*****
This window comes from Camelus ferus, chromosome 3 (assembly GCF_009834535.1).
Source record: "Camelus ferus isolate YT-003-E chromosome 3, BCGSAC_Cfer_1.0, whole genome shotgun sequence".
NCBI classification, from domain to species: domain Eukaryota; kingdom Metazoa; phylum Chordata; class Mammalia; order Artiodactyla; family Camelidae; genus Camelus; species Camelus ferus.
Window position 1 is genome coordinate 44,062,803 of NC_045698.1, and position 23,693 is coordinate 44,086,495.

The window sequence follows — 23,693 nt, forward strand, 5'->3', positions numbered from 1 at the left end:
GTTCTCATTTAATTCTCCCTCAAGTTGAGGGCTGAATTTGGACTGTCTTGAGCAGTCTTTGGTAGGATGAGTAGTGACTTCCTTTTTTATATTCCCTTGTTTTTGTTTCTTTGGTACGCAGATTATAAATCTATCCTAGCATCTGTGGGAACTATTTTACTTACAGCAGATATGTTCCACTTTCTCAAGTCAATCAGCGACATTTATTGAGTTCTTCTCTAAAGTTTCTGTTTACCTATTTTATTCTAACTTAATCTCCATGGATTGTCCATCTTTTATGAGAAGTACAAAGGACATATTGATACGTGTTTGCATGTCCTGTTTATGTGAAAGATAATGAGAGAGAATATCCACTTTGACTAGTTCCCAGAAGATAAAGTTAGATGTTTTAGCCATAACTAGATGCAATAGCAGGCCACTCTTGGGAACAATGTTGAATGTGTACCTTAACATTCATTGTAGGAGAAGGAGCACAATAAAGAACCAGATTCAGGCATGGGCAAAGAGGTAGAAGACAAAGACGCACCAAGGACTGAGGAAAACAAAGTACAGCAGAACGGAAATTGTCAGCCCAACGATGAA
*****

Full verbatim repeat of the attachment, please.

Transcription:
This window comes from Camelus ferus, chromosome 3 (assembly GCF_009834535.1).
Source record: "Camelus ferus isolate YT-003-E chromosome 3, BCGSAC_Cfer_1.0, whole genome shotgun sequence".
NCBI classification, from domain to species: domain Eukaryota; kingdom Metazoa; phylum Chordata; class Mammalia; order Artiodactyla; family Camelidae; genus Camelus; species Camelus ferus.
Window position 1 is genome coordinate 44,062,803 of NC_045698.1, and position 23,693 is coordinate 44,086,495.

The window sequence follows — 23,693 nt, forward strand, 5'->3', positions numbered from 1 at the left end:
GTTCTCATTTAATTCTCCCTCAAGTTGAGGGCTGAATTTGGACTGTCTTGAGCAGTCTTTGGTAGGATGAGTAGTGACTTCCTTTTTTATATTCCCTTGTTTTTGTTTCTTTGGTACGCAGATTATAAATCTATCCTAGCATCTGTGGGAACTATTTTACTTACAGCAGATATGTTCCACTTTCTCAAGTCAATCAGCGACATTTATTGAGTTCTTCTCTAAAGTTTCTGTTTACCTATTTTATTCTAACTTAATCTCCATGGATTGTCCATCTTTTATGAGAAGTACAAAGGACATATTGATACGTGTTTGCATGTCCTGTTTATGTGAAAGATAATGAGAGAGAATATCCACTTTGACTAGTTCCCAGAAGATAAAGTTAGATGTTTTAGCCATAACTAGATGCAATAGCAGGCCACTCTTGGGAACAATGTTGAATGTGTACCTTAACATTCATTGTAGGAGAAGGAGCACAATAAAGAACCAGATTCAGGCATGGGCAAAGAGGTAGAAGACAAAGACGCACCAAGGACTGAGGAAAACAAAGTACAGCAGAACGGAAATTGTCAGCCCAACGATGAA